Buckwheat Crepes with Asparagus

Adapted from a recipe by David Tanis in the New York Times.
To make the crepes:  whisk together 2 C. buckwheat flour, 1 1/2 C. white flour, 2 eggs, 1 1/2 t. salt and 2 1/2 C. buttermilk.  Refrigerate the batter for 2 hours or overnight.

Thinly slice the bottoms of spring onions to make 2 C.  Finely mince the greens and keep separate.

Thinly slice 1 fennel bulb.

Saute the fennel and onions over medium heat with 2 T. olive oil or butter.  Sprinkle with salt and pepper.  Cook until they are lightly browned, then drizzle with 1 T. lemon juice and turn off the heat.

Heat a crepe pan or 8 inch cast iron skillet.  Coat the pan lightly with butter using a paper towel.  Add 1/4 C. crepe batter and cook until lightly browned on one side — about two minutes — and then quickly flip and cook the other side.  Remove the crepe to a plate.  Stack the other crepes on top as you cook them.

Trim 1 bunch of asparagus, then toss with 1 t. olive oil and salt.  Grill until tender.  (Alternately, you can steam or boil the asparagus until just tender).

Heat the oven to 400 degrees.  Assemble the crepes by spreading a thin layer of the onion/fennel mixture on one half and topping it with 3 asparagus spears.  Sprinkle the whole thing generously with grated Gruyere cheese, then fold over and place in a single layer on a cookie sheet.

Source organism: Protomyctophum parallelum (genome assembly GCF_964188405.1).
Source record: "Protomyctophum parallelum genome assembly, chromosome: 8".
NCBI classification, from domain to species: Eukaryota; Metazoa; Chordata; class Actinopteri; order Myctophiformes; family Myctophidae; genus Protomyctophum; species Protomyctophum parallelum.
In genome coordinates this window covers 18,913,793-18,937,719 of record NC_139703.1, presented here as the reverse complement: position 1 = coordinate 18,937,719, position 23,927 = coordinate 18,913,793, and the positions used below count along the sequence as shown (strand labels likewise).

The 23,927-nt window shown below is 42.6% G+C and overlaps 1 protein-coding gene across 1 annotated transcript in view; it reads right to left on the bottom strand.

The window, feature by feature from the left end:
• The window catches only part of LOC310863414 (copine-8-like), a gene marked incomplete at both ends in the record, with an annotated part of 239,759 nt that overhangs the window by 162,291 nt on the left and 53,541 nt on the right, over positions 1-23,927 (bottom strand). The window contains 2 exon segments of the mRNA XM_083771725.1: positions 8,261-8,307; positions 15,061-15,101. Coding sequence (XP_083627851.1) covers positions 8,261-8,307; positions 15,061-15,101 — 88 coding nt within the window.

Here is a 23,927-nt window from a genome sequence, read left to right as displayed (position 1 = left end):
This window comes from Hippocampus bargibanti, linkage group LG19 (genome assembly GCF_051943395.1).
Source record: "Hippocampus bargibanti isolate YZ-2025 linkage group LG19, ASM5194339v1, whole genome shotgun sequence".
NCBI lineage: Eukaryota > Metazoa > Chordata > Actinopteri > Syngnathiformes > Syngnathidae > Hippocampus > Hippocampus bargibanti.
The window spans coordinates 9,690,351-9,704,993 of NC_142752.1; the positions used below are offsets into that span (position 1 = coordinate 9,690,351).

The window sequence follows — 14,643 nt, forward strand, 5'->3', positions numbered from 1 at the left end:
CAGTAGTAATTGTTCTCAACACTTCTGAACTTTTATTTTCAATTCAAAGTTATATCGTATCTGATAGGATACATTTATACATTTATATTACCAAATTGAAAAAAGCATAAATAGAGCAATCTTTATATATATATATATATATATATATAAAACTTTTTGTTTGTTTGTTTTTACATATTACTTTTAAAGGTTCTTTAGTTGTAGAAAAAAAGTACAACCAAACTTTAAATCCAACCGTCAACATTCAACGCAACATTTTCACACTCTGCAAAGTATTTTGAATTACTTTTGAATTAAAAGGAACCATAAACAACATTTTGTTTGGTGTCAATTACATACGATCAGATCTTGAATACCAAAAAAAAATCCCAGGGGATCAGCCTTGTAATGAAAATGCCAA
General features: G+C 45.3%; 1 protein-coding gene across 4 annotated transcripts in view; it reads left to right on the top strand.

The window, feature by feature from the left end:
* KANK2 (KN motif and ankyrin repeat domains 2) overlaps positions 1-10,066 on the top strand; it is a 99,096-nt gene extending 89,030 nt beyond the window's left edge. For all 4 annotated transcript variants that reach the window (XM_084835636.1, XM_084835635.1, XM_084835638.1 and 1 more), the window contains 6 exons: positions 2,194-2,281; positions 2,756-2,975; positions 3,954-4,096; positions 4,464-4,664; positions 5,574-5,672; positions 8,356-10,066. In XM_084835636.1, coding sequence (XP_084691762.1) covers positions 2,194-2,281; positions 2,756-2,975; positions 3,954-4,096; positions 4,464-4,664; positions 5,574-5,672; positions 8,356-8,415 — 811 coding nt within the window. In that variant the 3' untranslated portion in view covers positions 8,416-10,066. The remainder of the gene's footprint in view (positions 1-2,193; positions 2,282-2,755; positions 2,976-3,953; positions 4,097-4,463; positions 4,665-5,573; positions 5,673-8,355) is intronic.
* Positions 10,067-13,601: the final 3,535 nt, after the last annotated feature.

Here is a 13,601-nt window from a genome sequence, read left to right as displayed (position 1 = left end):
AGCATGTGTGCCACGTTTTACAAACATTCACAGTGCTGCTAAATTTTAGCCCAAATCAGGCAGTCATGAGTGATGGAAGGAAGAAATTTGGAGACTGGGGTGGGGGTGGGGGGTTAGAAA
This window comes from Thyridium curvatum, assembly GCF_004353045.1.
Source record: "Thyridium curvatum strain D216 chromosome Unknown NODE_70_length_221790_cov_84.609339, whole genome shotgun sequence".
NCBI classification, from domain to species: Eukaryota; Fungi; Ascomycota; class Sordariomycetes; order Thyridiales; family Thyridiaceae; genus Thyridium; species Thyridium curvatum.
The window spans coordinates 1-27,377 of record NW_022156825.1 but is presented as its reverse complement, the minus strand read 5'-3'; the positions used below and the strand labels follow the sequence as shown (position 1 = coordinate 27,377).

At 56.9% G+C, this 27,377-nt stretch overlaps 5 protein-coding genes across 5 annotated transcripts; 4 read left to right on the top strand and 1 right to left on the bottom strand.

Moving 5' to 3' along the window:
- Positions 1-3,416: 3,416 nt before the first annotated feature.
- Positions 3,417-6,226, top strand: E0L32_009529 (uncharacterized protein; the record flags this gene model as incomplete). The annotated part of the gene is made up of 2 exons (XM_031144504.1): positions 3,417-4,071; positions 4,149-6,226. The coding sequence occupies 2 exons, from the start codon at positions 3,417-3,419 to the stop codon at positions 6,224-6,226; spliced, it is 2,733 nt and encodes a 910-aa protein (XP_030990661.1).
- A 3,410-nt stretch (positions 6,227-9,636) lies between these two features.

Bake for 5-7 minutes and serve sprinkled with the spring onion “chives”.

 

CLICK HERE FOR MEMBER NEWS

Skating Rink or Peach Orchard?

My first lesson about the risks that cold weather poses to fruit trees came from reading John Nichol’s “New Mexico Trilogy”, which included the Milagro Beanfield War. In the fictional valley where the novels are set, the farmers never got … Continue reading

Good Content vs. Good Neighbors

Over the many years I’ve been writing this newsletter, there have been many stories I’ve wanted to tell but couldn’t.  Some of the most “interesting” things that have happened on the farm involved people.  But our farm is a small … Continue reading

Happy Februly!

February is a sleepy month on most farms, even at Terra Firma.  The cold, wet weather of December and January has taken a toll on our winter vegetables, slow down harvest.  And the orchards and other permanent crops are still … Continue reading